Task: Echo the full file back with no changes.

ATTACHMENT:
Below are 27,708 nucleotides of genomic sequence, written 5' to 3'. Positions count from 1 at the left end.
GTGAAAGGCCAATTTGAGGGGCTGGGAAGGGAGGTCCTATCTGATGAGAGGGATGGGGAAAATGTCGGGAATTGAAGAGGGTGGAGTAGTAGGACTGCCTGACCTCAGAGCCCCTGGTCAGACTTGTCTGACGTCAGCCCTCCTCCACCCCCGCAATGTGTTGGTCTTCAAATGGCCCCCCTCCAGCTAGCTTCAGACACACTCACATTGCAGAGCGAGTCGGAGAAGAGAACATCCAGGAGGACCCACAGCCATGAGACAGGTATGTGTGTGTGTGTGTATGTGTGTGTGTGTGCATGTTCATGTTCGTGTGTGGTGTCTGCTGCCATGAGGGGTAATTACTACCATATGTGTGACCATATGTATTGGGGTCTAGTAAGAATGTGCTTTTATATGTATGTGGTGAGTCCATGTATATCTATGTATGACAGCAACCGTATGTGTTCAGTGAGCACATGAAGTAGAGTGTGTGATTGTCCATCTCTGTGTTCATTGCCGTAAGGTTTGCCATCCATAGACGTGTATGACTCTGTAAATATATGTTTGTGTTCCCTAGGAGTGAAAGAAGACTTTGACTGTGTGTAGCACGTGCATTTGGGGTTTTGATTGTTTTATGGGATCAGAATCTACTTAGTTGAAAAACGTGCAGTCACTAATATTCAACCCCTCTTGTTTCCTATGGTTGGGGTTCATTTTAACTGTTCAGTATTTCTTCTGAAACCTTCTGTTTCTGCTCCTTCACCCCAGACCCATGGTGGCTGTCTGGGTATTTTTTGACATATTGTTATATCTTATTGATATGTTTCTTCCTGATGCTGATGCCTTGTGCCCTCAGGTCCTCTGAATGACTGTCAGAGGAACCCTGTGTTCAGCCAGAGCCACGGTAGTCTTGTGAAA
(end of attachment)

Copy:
Below are 27,708 nucleotides of genomic sequence, written 5' to 3'. Positions count from 1 at the left end.
GTGAAAGGCCAATTTGAGGGGCTGGGAAGGGAGGTCCTATCTGATGAGAGGGATGGGGAAAATGTCGGGAATTGAAGAGGGTGGAGTAGTAGGACTGCCTGACCTCAGAGCCCCTGGTCAGACTTGTCTGACGTCAGCCCTCCTCCACCCCCGCAATGTGTTGGTCTTCAAATGGCCCCCCTCCAGCTAGCTTCAGACACACTCACATTGCAGAGCGAGTCGGAGAAGAGAACATCCAGGAGGACCCACAGCCATGAGACAGGTATGTGTGTGTGTGTGTATGTGTGTGTGTGTGCATGTTCATGTTCGTGTGTGGTGTCTGCTGCCATGAGGGGTAATTACTACCATATGTGTGACCATATGTATTGGGGTCTAGTAAGAATGTGCTTTTATATGTATGTGGTGAGTCCATGTATATCTATGTATGACAGCAACCGTATGTGTTCAGTGAGCACATGAAGTAGAGTGTGTGATTGTCCATCTCTGTGTTCATTGCCGTAAGGTTTGCCATCCATAGACGTGTATGACTCTGTAAATATATGTTTGTGTTCCCTAGGAGTGAAAGAAGACTTTGACTGTGTGTAGCACGTGCATTTGGGGTTTTGATTGTTTTATGGGATCAGAATCTACTTAGTTGAAAAACGTGCAGTCACTAATATTCAACCCCTCTTGTTTCCTATGGTTGGGGTTCATTTTAACTGTTCAGTATTTCTTCTGAAACCTTCTGTTTCTGCTCCTTCACCCCAGACCCATGGTGGCTGTCTGGGTATTTTTTGACATATTGTTATATCTTATTGATATGTTTCTTCCTGATGCTGATGCCTTGTGCCCTCAGGTCCTCTGAATGACTGTCAGAGGAACCCTGTGTTCAGCCAGAGCCACGGTAGTCTTGTGAAA